A Systematic Investment Plan is akin to your EMI payments. It is a systematic approach to financial investing. It involves setting aside a fixed amount of money to be invested in the markets at regular intervals (usually every month). A SIP allows you to decide and allocate a specific investible corpus and take advantage of market downturns as current market prices determine every unit’s price.
Investing in SIPs allows you to invest without affecting other financial needs or commitments. It helps in wealth accumulation by applying the power of compounding to your investments. Compounding is an effective strategy that makes your money work for you. Compounding is beneficial for long-term investments as it considers the interest earned on your investment and interest accrued over time as applicable.
SIPs also help you take advantage of rupee cost averaging as you invest monies at fixed intervals. This enables you to buy more units of your preferred mutual fund when stock prices are low and vice versa. As you consistently invest at regular intervals, you benefit from market movements without dealing with market complexities and protect yourself from market cycles.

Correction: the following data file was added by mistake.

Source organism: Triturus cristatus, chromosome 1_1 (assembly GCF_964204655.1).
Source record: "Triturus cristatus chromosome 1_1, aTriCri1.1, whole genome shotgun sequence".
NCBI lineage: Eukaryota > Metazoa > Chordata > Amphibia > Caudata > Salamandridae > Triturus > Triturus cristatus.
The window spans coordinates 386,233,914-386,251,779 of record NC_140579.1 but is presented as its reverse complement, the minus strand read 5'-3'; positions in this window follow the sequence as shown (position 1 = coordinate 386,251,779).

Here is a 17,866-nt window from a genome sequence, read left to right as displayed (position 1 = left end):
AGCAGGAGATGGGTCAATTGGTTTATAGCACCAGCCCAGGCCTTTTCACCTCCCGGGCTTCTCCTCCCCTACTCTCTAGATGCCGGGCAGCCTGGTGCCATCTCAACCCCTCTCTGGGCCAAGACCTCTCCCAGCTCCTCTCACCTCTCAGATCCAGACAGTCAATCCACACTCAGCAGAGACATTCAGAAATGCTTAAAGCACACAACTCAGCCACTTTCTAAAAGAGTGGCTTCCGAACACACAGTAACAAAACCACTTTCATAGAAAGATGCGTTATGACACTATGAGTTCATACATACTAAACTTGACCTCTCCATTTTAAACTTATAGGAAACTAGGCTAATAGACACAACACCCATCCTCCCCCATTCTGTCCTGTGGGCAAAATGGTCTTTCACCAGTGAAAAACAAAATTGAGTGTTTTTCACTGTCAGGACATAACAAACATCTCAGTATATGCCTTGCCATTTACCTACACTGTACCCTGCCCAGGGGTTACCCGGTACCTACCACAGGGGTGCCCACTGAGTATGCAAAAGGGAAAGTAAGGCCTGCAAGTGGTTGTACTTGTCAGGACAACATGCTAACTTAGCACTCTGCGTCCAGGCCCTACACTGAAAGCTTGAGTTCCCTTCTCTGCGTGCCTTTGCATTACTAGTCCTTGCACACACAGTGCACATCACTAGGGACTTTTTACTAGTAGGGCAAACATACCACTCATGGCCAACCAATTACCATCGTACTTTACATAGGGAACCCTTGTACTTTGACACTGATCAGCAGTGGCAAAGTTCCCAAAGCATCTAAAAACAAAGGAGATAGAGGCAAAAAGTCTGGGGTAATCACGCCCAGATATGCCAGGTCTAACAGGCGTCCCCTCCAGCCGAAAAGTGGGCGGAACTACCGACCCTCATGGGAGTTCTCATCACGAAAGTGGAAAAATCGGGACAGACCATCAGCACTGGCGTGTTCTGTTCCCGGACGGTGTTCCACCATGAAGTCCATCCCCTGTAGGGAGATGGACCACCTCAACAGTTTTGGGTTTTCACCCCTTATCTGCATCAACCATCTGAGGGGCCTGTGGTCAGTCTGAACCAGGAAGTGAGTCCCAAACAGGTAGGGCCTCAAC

Lumpsum investments work best when you have a sizeable surplus of funds that you wish to invest. Lumpsum investments are usually made in a single mutual fund. Such investments are beneficial when market valuations are low and when you have some extra capital to invest. Veteran market investors prefer lumpsum investments as they have the necessary expertise and knowledge about market movements. Also, lumpsum investments work best when you stay invested for a longer time horizon as it allows compounding to take effect. If you can invest lumpsum assets in multiple mutual funds, you can also reduce risk and take advantage of any market rally that ensues.